4.5.9 Register 8 (Frame-Sync Number Register)
This controls the number of frame-sync pulses generated, corresponding to the number of channels being multiplexed
on to the bused serial interface. The default of 1 is suitable for single channel operation.
4.6 TLC320AC01/TMS320C50 Demonstration Program
The demonstration program AC01DEMO.ASM carries out the simplest possible operation, reading in a sample from
the ADC in the TLC320AC01 and then writing it to the DAC. It is assembled and linked using the commands in the batch
file MAKE.BAT. This is called as follows: MAKE AC01DEMO.
The program begins with the definition of some variables and allocation of their memory locations. The COFF assembler
used here does not assign absolute addresses, but instead relative positions within named blocks of memory. The linker
then resolves these references in conjunction with information stored in the linker command file AC01DEMO.CMD.
The next section of the program is the definition of macros that will be used later. Using macros makes the main program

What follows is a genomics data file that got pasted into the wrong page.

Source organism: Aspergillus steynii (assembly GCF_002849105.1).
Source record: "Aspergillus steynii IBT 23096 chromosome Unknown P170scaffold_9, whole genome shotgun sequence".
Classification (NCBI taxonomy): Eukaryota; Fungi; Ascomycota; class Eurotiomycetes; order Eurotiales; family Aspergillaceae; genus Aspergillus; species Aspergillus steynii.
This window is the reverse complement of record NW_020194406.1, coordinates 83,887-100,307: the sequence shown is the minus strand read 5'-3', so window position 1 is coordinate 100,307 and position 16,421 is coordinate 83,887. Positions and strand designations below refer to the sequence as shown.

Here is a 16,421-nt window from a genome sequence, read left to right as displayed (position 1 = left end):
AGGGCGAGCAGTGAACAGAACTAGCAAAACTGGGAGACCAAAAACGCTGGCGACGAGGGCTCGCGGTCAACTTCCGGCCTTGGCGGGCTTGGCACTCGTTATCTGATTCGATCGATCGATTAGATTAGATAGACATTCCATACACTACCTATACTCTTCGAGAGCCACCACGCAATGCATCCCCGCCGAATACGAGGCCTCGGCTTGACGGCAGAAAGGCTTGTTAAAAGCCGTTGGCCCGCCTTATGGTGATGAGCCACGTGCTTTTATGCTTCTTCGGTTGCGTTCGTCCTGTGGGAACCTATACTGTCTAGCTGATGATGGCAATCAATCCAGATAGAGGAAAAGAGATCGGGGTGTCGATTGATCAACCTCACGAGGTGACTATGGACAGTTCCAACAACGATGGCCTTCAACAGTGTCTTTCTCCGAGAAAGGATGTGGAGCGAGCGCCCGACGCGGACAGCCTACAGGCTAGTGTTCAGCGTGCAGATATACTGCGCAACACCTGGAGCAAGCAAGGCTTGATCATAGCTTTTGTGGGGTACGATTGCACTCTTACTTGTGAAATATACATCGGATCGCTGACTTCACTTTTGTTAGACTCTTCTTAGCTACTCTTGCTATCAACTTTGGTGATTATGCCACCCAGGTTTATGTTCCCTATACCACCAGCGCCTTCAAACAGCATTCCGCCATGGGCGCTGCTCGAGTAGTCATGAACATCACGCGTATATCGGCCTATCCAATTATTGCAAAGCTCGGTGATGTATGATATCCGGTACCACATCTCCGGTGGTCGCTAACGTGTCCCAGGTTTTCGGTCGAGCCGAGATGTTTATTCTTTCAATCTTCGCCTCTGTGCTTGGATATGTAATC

listing easier to understand by hiding some of the frequently repeated details.
The section called vectors is loaded into flash EPROM at address zero, which is where the TMS320C50 starts executing
after reset. The .text section is the main body of the program, and would typically be loaded into the memory section
flashp defined in the command file. In this example, however, it has been placed immediately after the vectors section
in the protected bootstrap area for convenience of testing.
The main program starts by initializing certain processor registers that are undefined or have unsuitable defaults at
start-up, then clearing the memory variables. The code which is to run in real-time is copied from flash EPROM to the
on-chip single-access RAM block for maximum speed of execution. The serial port is initialized to use external clock
and frame synchronization pulses, and to transfer 16-bit data words. The initial behavior of the serial port is
unpredictable when it is reset with the frame sync input high, as is the case when the TLC320AC01 is inactive. Therefore,